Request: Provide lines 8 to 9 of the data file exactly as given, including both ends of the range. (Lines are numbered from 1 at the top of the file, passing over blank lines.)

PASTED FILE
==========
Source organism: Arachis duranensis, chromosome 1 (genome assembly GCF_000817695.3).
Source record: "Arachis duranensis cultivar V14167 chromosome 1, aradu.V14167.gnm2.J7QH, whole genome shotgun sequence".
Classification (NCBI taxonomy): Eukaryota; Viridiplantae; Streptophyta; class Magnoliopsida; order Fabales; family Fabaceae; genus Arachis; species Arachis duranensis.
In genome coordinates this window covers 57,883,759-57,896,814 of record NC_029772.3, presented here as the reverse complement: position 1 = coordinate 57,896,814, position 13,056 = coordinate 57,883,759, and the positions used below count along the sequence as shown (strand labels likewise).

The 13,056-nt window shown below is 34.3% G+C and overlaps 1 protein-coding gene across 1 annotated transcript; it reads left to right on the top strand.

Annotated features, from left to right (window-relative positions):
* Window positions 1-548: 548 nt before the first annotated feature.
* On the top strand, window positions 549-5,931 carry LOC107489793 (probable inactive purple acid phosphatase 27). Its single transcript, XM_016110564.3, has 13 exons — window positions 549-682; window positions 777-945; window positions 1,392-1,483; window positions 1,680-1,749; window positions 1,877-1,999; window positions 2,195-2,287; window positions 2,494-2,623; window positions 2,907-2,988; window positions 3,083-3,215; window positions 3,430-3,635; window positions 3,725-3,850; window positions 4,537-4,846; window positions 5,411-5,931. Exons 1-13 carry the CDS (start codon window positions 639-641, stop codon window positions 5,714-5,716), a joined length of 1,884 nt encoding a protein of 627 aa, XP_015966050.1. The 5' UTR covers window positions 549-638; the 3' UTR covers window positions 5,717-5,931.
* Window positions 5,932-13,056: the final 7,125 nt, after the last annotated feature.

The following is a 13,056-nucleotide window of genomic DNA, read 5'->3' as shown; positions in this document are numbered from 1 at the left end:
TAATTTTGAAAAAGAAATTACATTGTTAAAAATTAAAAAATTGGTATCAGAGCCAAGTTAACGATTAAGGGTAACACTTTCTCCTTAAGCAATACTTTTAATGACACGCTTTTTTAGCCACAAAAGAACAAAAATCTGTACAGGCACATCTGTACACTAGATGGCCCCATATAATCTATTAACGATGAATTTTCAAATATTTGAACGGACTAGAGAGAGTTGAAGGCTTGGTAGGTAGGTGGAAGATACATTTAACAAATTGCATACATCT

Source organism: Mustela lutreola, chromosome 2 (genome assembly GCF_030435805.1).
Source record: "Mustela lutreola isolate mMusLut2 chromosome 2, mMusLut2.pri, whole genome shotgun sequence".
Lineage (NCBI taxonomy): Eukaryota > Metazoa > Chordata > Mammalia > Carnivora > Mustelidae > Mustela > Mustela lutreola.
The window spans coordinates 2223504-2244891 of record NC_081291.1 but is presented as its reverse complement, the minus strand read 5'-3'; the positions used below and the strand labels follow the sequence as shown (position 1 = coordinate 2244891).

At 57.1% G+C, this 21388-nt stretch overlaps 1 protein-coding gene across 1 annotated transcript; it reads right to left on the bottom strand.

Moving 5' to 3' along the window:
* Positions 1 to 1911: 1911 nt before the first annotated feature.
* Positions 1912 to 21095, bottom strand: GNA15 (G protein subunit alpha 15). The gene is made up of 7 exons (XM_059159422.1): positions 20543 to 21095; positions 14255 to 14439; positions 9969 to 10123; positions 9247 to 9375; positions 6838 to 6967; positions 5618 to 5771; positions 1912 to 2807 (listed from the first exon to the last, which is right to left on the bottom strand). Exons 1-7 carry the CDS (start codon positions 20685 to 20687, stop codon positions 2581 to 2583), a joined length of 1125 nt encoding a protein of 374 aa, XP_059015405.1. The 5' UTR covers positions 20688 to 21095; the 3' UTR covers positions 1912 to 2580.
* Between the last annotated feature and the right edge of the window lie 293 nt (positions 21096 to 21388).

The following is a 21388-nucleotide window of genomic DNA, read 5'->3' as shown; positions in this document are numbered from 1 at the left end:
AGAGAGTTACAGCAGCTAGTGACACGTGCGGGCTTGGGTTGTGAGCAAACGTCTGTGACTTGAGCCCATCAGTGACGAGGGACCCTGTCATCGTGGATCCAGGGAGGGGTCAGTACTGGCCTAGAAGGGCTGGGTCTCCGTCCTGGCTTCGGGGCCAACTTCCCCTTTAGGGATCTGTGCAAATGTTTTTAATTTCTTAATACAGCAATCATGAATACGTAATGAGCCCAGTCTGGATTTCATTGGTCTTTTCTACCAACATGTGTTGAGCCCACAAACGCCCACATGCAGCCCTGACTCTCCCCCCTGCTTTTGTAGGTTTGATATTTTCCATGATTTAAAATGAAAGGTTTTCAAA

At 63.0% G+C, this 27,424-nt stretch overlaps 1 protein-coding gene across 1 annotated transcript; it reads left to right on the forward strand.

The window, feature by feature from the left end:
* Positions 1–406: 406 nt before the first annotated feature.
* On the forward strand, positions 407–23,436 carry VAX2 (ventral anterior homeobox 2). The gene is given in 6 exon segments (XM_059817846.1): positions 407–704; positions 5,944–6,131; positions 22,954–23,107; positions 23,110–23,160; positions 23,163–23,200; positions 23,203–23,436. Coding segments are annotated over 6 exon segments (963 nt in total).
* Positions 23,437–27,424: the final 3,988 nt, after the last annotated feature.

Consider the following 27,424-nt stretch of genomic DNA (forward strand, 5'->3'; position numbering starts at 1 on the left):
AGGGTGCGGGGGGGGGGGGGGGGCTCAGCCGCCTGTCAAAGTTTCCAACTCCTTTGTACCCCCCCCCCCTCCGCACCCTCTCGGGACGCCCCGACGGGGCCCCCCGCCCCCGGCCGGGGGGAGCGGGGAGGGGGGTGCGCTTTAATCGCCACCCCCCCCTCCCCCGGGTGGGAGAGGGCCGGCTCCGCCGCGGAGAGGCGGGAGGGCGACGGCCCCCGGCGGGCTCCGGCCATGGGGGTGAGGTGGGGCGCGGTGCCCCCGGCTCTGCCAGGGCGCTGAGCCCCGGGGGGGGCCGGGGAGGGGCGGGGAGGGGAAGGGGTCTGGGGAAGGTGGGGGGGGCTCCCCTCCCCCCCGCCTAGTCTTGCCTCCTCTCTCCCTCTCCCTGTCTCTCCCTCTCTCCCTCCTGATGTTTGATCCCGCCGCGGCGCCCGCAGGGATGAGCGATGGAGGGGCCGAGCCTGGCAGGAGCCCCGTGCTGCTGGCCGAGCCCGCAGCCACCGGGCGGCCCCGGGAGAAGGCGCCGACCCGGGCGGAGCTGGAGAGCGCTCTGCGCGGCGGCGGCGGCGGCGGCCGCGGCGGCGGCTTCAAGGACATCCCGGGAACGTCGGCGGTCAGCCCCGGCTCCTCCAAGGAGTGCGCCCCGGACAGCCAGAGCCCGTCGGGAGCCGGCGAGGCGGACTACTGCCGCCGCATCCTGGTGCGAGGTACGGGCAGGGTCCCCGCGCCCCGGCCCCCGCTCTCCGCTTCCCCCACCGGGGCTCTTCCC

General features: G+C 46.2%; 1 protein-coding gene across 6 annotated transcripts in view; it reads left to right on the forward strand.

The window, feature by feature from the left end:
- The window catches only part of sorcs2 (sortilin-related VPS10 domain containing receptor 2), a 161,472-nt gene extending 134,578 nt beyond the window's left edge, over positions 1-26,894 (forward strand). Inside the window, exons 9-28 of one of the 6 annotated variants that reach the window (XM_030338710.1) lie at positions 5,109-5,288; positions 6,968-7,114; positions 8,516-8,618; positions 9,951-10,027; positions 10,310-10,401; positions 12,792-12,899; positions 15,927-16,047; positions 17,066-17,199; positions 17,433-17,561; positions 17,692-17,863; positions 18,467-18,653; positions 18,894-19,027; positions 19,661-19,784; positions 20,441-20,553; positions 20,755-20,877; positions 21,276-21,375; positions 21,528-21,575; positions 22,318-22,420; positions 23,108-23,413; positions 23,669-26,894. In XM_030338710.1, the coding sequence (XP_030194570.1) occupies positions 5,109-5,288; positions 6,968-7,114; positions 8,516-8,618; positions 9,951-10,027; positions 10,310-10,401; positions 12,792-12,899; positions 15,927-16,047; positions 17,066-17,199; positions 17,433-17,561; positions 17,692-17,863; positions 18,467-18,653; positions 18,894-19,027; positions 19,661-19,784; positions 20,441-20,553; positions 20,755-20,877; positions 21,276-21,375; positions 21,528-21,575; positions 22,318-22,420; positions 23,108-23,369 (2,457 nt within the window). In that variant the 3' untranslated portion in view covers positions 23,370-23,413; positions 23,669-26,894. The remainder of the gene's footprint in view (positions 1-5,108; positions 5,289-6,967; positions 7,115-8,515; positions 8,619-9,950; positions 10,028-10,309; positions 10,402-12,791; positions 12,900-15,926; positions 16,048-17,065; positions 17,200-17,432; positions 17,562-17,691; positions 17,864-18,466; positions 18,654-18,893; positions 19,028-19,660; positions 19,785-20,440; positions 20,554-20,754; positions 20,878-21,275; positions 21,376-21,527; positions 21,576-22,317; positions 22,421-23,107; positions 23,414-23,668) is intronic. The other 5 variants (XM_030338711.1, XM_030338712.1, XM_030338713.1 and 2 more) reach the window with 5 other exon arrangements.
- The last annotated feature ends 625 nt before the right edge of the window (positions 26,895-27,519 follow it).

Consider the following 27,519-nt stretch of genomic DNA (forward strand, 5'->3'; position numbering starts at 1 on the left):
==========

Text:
* On the top strand, window positions 549-5,931 carry LOC107489793 (probable inactive purple acid phosphatase 27). Its single transcript, XM_016110564.3, has 13 exons — window positions 549-682; window positions 777-945; window positions 1,392-1,483; window positions 1,680-1,749; window positions 1,877-1,999; window positions 2,195-2,287; window positions 2,494-2,623; window positions 2,907-2,988; window positions 3,083-3,215; window positions 3,430-3,635; window positions 3,725-3,850; window positions 4,537-4,846; window positions 5,411-5,931. Exons 1-13 carry the CDS (start codon window positions 639-641, stop codon window positions 5,714-5,716), a joined length of 1,884 nt encoding a protein of 627 aa, XP_015966050.1. The 5' UTR covers window positions 549-638; the 3' UTR covers window positions 5,717-5,931.
* Window positions 5,932-13,056: the final 7,125 nt, after the last annotated feature.